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  • Want To Buy A Fixer Upper Home? Here Is What You Should Know

    July 1, 2016 | Blog
  • fixer upper

    As a prospective homeowner, a fixer upper home can be a cheaper alternative to spending all your savings on a shiny new home. However, if your intent is on acquiring this style of a home, you should prep yourself to have the mindset of fixing leaks, creaky staircases, broken door locks, faulty wiring are just a few to mention. Needless to say, your new house will require a lot of repair work before you can call it a home. Though it might seem a daunting task, here are useful tips on how you can transform your banged up house into a home.

    Be Aware Of All Rules And Regulations

    The location of your soon to be fixer upper home will have rules and regulations on what you can and cannot do. Thus, it is important to familiarize yourself with these rules and regulations within your town or city. In most cases, your soon to be home will be located within a municipality. Every municipality is divided into zoning districts, and each zone has its own rules and regulations about renovations.

    When you want to renovate and transform your banged up house, it is important to know what you are allowed to do. To learn of the zoning requirements that apply in your locality, you can check your municipality's website. Alternatively, you can organize a meeting with a municipal staff member who can take you through the legal requirements.

    Inspecting Fixer Upper Homes

    The most important thing to do before agreeing to the purchase a fixer upper home is to get it inspected. Hiring a home inspector is necessary when purchasing a fixer upper home. The work of the inspector will go through the home and advice you on the structural renovations that are needed to be done.

    Towards this end, a home inspector will advise you on the changes that you need to make. Though, there is no harm in settling on an inspector referred to you by your real estate agent or mortgage broker it is important to get an unbiased opinion on the home's condition.

    During the actual inspection, it is important to be present with the inspector and also to ask questions. Asking questions are the best way to understand the condition of your home before buying it. It is wise to hire a home inspector who is a native to the area in which you are buying the home. The reason is that an inspector will understand the architectural properties better of the house and any special issues unique to that locality.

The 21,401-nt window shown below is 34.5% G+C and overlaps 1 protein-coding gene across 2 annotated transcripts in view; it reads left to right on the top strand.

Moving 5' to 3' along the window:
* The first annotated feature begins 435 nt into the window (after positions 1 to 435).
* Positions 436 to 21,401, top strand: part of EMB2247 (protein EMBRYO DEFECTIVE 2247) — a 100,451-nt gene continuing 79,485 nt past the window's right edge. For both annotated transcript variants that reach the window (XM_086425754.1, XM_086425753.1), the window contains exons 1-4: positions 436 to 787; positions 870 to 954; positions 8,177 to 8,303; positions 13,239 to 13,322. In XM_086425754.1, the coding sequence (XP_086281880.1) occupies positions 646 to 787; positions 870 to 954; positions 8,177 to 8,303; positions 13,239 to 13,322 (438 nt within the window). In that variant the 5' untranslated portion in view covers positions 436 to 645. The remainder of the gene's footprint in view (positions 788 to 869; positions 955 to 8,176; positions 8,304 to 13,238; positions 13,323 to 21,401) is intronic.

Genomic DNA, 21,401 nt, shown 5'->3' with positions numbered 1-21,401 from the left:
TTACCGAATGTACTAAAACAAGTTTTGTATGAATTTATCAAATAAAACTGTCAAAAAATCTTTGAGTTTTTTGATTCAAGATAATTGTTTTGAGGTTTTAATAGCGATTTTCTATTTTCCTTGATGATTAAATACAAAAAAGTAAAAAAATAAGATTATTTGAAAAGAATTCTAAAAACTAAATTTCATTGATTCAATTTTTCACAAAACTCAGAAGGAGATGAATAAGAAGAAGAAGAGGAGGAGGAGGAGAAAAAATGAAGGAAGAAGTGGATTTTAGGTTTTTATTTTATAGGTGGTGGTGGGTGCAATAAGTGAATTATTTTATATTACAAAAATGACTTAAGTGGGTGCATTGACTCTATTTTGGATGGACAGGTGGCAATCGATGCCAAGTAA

The inspection of any fixer upper home should cover several topics number one being the legalities of renovating your home. You may be interested in buying a house that is in a landmark area, meaning that renovating such a house will bring its fair share of ramifications.

    Another important topic to consider is the electric sustainability of the home. In this respect, it is important to evaluate with your home inspector the amount of electricity the house gets. If you think that you will require more electricity than what the house is getting you may consider upgrading the current wiring system.

    Consult An Architect

    The second professional you should consult when buying a fixer upper home is an architect. An architect will help you know what changes you need to do in regards to the house's design. The architect will help you identify load bearing walls that will require moving. The architect will also help you know whether the load bearing walls of the house can be moved or not. When hiring an architect or a contractor, it is important to hire someone you can trust. Also, consult different contractors, as you can never go wrong if you have the expert opinions of different contractors or architects.

    Know If You Are Eligible For Tax Incentives

    The hassle of fixing up fixer upper homes can be a rewarding venture. In some states fixing a fixer upper home will make you eligible for tax rebates or tax credits. It is important to know whether your state offers tax credits or not. Some of the states that offer tax incentives include Philadelphia and Cincinnati. This tax credit is available to persons who improve their homes and increase the home's value.